The commercial units could, for example, be used to economically produce hydrogen from surplus, low-cost electricity (such as overnight wind energy production). That hydrogen could then be stored and used later to generate electricity (via fuel cell or combustion turbine) when the power is most needed, thereby smoothing out the variability of wind. It could also be paired with an off-grid wind farm in a remote area that wants to wean itself from diesel back-up generators. At home, a smaller unit could be used to produce hydrogen on demand from rooftop solar panels. If this becomes economical, it may remove a major barrier that has prevented fuel-cell vehicles from entering the market.

Perhaps. May. Could. Potentially. This would all be VERY cool if it came to fruition, but having reported on past announcements like this I will wait for more evidence of progress. This has to be proven at a scaled-up level, and there will certainly be many speed bumps and funding challenges along the way to commercialization. It’s also worth noting that this research isn’t entirely unique. There are many start-ups and research teams out there making breakthroughs in alternative catalysts for hydrogen production. Just type in “cheap + catalyst + hydrogen” in Google and you’ll see what I mean. One particular company, Georgia-based GridShift, claims it has developed a catalyst that uses no rare-earth materials and reduces catalyst costs by 97 per cent — i.e. catalysts at $60 an ounce versus $1,700 for platinum.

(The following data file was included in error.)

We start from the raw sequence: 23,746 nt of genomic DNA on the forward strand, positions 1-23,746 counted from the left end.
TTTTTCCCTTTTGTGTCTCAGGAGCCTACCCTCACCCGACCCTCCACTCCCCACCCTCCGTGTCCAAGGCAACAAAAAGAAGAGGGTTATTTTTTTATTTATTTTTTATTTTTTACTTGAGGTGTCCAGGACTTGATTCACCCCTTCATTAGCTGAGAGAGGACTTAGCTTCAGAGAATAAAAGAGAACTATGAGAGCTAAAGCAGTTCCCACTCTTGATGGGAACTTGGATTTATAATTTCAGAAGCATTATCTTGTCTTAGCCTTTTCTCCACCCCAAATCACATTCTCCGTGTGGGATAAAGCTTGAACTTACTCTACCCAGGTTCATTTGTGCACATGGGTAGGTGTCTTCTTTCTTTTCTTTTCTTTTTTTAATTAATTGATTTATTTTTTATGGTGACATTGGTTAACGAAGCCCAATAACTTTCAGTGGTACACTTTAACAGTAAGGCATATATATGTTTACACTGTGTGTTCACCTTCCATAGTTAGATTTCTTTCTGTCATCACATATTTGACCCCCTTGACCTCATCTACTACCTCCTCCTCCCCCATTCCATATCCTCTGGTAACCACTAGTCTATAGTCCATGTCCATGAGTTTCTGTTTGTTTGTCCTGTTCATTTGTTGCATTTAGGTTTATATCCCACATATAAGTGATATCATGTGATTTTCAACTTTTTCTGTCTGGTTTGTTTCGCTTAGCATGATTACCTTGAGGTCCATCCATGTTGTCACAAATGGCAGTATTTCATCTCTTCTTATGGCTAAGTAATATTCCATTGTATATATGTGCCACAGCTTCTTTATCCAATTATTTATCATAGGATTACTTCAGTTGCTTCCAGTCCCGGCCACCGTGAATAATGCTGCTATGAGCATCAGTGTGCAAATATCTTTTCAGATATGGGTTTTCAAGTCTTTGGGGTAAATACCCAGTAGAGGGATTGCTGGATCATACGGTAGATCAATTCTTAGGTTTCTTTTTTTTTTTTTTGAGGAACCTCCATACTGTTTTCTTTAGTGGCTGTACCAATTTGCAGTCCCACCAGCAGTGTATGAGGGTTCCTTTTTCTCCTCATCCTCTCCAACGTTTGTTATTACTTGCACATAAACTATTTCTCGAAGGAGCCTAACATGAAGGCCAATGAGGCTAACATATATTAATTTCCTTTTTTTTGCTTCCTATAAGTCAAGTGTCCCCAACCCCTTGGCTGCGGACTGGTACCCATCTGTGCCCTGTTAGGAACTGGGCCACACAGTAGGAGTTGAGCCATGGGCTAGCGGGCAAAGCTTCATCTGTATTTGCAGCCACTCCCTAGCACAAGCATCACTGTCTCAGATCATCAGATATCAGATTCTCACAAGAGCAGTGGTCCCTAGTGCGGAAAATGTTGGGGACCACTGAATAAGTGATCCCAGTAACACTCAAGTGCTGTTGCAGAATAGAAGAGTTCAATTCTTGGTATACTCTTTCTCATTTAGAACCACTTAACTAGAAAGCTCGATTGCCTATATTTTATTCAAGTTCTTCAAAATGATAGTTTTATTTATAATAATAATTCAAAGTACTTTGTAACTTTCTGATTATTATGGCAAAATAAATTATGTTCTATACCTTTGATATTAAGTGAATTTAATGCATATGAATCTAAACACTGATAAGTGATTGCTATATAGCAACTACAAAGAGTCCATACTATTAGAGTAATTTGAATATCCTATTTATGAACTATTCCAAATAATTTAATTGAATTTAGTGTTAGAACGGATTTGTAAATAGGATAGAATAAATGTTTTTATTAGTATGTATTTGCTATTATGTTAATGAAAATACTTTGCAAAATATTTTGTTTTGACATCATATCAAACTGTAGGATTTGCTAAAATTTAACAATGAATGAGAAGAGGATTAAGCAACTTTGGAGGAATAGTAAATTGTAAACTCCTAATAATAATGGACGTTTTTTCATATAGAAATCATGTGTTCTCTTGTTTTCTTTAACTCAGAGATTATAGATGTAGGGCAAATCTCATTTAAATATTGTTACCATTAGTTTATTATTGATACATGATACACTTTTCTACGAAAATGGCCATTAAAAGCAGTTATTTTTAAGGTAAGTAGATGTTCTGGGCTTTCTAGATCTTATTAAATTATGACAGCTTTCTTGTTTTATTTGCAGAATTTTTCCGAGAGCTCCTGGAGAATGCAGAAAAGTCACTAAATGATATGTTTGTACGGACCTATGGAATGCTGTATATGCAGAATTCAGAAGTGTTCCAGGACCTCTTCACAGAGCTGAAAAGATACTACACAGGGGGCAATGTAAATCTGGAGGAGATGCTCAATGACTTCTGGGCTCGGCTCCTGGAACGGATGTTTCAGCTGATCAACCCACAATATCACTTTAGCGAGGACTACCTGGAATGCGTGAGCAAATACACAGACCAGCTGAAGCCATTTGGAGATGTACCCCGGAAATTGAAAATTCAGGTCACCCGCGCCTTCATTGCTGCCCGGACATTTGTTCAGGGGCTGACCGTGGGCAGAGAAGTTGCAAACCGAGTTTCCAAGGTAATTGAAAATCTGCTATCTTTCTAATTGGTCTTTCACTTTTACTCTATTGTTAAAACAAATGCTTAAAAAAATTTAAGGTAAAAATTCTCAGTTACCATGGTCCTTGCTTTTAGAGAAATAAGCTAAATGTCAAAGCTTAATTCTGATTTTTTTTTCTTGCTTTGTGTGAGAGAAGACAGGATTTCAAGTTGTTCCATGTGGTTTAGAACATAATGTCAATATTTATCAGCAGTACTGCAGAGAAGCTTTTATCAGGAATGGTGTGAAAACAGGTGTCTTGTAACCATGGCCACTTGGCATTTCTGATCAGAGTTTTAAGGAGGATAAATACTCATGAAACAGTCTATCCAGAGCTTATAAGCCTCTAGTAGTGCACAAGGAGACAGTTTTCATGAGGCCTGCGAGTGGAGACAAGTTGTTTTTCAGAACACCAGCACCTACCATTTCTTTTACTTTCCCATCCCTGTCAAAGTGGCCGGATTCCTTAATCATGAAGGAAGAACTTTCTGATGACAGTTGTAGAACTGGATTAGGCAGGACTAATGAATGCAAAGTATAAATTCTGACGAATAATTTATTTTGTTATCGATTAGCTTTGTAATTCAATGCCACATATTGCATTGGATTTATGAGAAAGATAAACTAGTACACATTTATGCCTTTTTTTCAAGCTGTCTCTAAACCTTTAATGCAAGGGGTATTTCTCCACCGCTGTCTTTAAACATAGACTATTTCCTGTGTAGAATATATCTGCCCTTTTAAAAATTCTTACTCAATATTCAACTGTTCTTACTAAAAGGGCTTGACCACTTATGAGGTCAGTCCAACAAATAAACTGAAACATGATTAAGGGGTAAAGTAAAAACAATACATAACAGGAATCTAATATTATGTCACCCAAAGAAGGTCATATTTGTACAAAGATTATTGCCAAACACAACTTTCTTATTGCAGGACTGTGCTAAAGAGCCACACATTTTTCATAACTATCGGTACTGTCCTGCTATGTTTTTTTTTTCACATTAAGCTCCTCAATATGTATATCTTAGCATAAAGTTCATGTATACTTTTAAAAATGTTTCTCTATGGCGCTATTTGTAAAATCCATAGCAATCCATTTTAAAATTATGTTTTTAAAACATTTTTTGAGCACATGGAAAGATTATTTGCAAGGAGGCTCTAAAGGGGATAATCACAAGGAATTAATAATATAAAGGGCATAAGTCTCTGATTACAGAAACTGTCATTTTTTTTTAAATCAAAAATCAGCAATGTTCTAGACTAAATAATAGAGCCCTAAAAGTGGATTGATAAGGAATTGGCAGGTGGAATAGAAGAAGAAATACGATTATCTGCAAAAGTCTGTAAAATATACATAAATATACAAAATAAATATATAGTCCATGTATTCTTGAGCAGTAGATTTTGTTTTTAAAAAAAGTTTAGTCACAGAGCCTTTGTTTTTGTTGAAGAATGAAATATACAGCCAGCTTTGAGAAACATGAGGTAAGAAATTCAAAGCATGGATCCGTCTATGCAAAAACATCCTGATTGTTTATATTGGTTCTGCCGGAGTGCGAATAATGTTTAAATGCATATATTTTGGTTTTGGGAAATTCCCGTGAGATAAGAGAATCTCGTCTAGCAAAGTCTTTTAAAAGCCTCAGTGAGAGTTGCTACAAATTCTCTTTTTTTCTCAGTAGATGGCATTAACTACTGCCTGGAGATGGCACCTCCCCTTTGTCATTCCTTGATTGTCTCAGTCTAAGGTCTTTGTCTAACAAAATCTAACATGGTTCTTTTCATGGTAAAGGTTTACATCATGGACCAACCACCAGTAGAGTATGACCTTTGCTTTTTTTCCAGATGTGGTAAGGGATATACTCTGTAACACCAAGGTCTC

Back in 2010, when it emerged out of stealth mode, GridShift said it could produce hydrogen at a cost of $2.51 per kilogram, “effectively making hydrogen a more affordable alternative than gasoline at an equivalent cost of $2.70 per gallon of gasoline.” According to the company, “GridShift’s new method for hydrogen generation produces four times more hydrogen per electrode surface area than what is currently reported for commercial units today. This means that an electrolysis unit using the GridShift method would produce at least four times more fuel in the same-sized machine, or require a unit four times smaller than normal to make the same amount of hydrogen.” Three years later, there’s not much word from GridShift, even though it is backed by venture capitalist Vinod Khosla. Still, founder Robert Dopp keeps putting out studies.

So in a nutshell, I’m very excited about this University of Calgary research and hope FireWater Fuels can get to a finish line that others have so far failed to reach. It would truly put hydrogen back in the running as an energy storage medium for renewables and fuel-cell vehicles, with the added irony that it would originate from Calgary — the financial heartland of Canada’s oil sands industry.